My 3-1/2-year-old son has recently started drawing lower-case letters in outline. By recently, I mean I just saw them for the first time yesterday. You know outline letters, the kind where you can then later colour in the letter. In fact that's what he calls them. Colouring letters. He's been doing upper-case ones for a while, and I was pretty impressed with that.
When I saw the lower-case letters today, it got me thinking. I distinctly remember learning to write bubble letters in 7th grade or even later (I remember the school where I learned them from some classmate who was really good at art). So what is it that is so different that my son has learned this, without really being taught, at age 3?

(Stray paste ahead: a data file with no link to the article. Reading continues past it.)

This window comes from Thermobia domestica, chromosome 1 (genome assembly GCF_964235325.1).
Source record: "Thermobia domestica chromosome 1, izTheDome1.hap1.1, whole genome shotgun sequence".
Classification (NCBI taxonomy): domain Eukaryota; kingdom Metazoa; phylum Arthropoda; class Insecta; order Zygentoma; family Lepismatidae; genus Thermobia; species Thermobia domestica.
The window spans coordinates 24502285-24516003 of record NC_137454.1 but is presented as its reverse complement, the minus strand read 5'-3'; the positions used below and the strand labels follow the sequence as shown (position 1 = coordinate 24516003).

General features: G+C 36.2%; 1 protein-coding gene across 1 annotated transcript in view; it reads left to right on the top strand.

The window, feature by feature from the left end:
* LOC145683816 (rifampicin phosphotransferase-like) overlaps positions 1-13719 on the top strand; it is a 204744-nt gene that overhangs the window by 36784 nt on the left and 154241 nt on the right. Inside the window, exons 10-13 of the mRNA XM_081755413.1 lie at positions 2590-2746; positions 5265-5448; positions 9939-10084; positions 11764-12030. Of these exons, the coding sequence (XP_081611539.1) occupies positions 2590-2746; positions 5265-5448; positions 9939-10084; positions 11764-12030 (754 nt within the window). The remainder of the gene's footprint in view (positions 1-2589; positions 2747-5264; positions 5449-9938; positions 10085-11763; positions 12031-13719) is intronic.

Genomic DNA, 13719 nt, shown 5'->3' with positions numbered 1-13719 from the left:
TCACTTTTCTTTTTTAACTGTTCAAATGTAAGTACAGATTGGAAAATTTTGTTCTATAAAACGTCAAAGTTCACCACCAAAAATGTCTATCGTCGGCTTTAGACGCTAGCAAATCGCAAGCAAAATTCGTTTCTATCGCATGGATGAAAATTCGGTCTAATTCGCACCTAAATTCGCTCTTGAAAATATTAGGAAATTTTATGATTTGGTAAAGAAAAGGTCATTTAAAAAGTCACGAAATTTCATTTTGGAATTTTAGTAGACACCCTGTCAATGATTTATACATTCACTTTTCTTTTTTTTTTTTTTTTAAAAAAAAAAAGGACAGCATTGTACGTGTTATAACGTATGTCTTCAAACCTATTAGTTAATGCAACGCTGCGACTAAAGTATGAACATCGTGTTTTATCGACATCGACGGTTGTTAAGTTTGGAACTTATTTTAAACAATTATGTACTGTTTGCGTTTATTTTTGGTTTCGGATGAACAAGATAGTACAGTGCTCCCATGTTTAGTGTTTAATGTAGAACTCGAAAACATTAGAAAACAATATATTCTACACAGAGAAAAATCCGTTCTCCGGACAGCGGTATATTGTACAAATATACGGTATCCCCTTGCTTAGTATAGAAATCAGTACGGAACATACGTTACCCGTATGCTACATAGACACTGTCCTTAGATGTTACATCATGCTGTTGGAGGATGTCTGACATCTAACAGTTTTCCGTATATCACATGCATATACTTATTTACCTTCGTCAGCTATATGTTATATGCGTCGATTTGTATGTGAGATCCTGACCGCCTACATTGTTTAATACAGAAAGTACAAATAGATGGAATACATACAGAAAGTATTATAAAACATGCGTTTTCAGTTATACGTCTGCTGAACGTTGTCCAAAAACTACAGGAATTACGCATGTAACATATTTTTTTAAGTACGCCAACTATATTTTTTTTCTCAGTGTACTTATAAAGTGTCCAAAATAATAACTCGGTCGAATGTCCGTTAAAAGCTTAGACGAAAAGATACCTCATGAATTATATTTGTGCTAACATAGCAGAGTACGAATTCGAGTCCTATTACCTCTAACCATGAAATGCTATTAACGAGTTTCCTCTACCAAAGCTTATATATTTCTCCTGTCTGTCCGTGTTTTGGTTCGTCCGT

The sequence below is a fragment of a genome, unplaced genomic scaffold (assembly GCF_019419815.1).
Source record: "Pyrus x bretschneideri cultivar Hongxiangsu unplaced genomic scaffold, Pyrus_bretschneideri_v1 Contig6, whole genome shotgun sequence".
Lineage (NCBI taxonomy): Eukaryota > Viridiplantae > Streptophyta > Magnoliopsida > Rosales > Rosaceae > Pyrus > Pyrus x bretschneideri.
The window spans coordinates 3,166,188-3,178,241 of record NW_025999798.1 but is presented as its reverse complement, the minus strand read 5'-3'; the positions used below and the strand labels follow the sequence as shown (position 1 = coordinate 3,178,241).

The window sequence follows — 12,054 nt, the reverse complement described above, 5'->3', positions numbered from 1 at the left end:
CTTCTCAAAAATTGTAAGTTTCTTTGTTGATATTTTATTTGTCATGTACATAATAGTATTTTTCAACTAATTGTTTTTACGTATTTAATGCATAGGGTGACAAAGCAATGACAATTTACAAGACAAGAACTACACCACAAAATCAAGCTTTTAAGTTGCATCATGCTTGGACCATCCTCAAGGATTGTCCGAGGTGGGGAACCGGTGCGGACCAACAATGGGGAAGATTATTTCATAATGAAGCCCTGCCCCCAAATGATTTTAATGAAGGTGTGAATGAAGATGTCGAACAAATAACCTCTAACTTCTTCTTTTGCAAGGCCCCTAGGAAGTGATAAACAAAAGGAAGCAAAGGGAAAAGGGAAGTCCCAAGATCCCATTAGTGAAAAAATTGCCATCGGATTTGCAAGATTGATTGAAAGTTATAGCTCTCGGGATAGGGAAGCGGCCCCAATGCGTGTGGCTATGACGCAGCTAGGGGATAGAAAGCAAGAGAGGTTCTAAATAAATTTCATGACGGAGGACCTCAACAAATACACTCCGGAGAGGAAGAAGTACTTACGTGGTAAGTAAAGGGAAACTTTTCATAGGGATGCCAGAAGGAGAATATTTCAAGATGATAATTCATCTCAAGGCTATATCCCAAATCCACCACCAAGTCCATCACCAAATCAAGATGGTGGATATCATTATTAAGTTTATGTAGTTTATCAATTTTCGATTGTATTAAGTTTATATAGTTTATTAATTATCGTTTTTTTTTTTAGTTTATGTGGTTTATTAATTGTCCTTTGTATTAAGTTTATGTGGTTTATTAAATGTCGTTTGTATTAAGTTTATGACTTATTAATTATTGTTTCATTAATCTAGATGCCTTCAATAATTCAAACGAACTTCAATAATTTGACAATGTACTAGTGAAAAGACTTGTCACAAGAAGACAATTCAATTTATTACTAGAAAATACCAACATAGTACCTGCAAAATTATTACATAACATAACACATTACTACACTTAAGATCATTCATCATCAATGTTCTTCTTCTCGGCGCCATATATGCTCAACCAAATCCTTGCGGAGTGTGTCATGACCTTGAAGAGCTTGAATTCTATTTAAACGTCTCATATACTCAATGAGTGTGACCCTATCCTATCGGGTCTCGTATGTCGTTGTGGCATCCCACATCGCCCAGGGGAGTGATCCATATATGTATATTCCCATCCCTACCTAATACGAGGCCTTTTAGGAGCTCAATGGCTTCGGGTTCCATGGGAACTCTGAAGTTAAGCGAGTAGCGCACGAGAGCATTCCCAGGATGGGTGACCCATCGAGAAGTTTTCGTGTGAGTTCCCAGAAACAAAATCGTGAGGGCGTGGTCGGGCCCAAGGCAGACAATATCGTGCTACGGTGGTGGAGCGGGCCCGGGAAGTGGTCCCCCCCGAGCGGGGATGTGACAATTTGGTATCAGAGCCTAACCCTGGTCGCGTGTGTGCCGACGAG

For one, his dad draws well. So that's probably a major contributing factor. But I'm skeptical about the degree of connection between heredity and specific skills. So I thought some more about PakameristanicanJr's drawing and penmanship. And it seems to me that he is really good at imitating. So, for example, as a huge fan of Disney/Pixar's Cars, he has been looking at the Cars logo for a long time. But until recently, he couldn't draw it. Then he asked his dad and me to draw it for him, several times over the course of a couple of weeks, I guess. Not every day, but it must have been a half dozen times. And now he draws it himself. So there's something about watching how we draw it that seems to help him do it himself.
The question that remains in my mind is whether this is a universal thing. Do all, or most, kids learn like this, by paying attention to how grown ups are doing something? I don't remember learning things that way, but upon reflection, it seems to be a difference in attentiveness. When I watch/ed someone carefully as they were doing something, I can/could imitate. But I rarely bothered to do so for things that require manual skills. It's just interesting how carefully he attends to the visual, something that I rarely do.